6 - Balscadden Bay, the Cat Rock and the Split Rock, on Howth Head   Probably the best known and most heavily fished mark in all of Dublin, the rocks at Balscadden Bay, just past Howth Harbour, will fill to bursting point with people seeking Mackerel in the summer.  The Split Rock, near the Nose of Howth is found from off the path at the end of the road.  Take the first turn to the left, down steeply towards the sea off the path.  You can now go left down steps to a deep hole popular with scuba divers, or skitter right along the cliff edge on a tiny wet and slippery path (a head for heights is essential), down the sheer rock face and out onto a big rock with a split in the middle seaward face. If you fall, you will die on the rocks below - no joke. The Cat Rock is accessed before you reach the low rocks at Blascadden, just look for a sign stating "No Admittance" and steps down to an ancient concrete swimming pool.  Species & Techniques: Balscadden is so busy serious anglers will probably want to avoid it.  It is also fished out bar the Mackerel on late summer evenings with an incoming tide and scavenging Dogfish at low water.  The Split Rock is better. Cast slightly to the right off the rock onto and ideally past an underwater reef for Pollack and Mackerel, or into broken ground to the east for Dogfish and Dabs, and for distance casters there were a few specimen Wrasse under the rock pinnacles beneath the bird colony. The crack itself at high tide often offers Coalfish, and out there somewhere you can bet there are big Conger waiting to feed, but you will have to overnight for him! April 2004.

7 - Howth Harbour   Bizarrely there are four marks in or around Howth Harbour.  Just as you drive up the steep hill at the eastern end of Howth heading for Balscadden there are steps down to a small shingle beach that will give the odd Bass and some Flounder, especially near the rocky margins on both sides.  Behind the far pier, there is a small strand with dangerous currents but it is also a known Bass mark.  Species & Techniques: The Harbour itself is another matter.  The East Pier fishes similar to the East Pier in Dun Laoghaire, with rough ground to the seaward side, leading to sandy patches for distance casters, whereas the West Pier is less popular, but offers similar fishing.  The sand between the piers is the best mark for Flatfish.  Mackerel and Garfish will fall to feathers during the summer and Mullet feed on offal off the big commercial fleet.  Dabs are taken, with the odd Plaice.  The east pier has a resident 50 lbs + conger.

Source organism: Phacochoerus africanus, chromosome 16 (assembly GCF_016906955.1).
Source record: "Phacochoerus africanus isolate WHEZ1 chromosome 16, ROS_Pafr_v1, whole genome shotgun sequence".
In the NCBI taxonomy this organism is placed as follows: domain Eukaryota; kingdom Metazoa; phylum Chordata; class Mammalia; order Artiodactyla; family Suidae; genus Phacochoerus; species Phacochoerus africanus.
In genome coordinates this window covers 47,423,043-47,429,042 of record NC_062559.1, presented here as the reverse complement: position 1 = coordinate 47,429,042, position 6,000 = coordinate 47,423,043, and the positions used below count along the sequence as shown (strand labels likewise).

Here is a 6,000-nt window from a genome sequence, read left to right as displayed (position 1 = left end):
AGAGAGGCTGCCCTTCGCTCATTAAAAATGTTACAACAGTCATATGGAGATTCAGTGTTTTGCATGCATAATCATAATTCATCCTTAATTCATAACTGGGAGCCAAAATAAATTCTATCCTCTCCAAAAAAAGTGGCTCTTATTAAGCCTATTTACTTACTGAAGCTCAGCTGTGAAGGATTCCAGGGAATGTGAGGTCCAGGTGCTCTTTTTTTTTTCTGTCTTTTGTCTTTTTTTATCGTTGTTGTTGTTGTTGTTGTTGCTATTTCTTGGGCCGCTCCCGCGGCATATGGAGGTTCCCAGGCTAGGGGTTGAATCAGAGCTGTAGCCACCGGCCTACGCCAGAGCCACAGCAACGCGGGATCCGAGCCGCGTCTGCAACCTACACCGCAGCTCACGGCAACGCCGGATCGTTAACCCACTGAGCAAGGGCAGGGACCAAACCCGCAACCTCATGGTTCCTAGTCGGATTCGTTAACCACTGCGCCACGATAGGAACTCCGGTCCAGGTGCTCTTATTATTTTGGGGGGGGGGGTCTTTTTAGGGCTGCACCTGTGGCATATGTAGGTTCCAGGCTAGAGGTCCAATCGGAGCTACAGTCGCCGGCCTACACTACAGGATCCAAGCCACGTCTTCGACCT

7 a & b - Claremont Beach and Sutton Golf Club     Claremont Strand, heading from Howth Harbour towards Malahide is a beach with very dangerous currents.  Wading is not recommended however it has produced Flatfish, Dogfish and the odd Bass (especially on the rocks behind the pier).  Again our thanks to Kevin Conlan for the following information: - a safer and more promising mark is the beach behind Sutton Golf Club leading to the channel towards Baldoyle. Species & Techniques: Fishing from low water as the tide starts to rise produced some big Flounder if you can avoid the crabs. Moving a Flounder spoon worked with fish over 2 lbs recorded.  Schoolie Bass were also caught - check they are above the legal limit of 40 cms - and Kevin reports seeing Sea Trout always jumping in the channel, mostly small ones though.  A new report is sought. Warning:  Steve O'Hanlon had a close escape from the tide flooding the beach and stranding himself and a companion on a sand bank nearing darkness.  The beach is well signposted with regard to this danger - read steve's account in the fourm if you think you should take them lightly!